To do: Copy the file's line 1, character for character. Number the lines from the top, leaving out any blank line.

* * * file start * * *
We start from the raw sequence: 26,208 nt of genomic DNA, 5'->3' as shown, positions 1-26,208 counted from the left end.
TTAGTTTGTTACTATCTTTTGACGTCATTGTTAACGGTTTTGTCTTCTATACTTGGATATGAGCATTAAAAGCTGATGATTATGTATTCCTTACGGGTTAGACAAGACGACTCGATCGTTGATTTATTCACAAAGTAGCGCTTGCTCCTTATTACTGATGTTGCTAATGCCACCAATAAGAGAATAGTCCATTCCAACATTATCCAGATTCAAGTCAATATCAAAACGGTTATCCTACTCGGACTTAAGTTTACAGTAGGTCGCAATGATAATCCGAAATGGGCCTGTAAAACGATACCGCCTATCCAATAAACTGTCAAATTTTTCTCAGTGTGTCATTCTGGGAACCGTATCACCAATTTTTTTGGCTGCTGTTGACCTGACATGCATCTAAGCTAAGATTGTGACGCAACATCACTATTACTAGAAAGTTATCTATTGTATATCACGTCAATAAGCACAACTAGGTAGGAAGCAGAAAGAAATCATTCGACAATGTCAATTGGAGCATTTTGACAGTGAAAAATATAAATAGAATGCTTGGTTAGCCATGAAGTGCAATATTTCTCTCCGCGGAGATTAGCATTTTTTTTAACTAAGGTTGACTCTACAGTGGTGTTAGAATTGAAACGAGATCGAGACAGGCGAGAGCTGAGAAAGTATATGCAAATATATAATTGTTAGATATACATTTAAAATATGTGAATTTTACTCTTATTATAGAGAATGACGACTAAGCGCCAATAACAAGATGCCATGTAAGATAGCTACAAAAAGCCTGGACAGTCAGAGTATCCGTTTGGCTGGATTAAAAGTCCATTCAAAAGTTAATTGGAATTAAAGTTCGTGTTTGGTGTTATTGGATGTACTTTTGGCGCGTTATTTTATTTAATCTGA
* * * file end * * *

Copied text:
We start from the raw sequence: 26,208 nt of genomic DNA, 5'->3' as shown, positions 1-26,208 counted from the left end.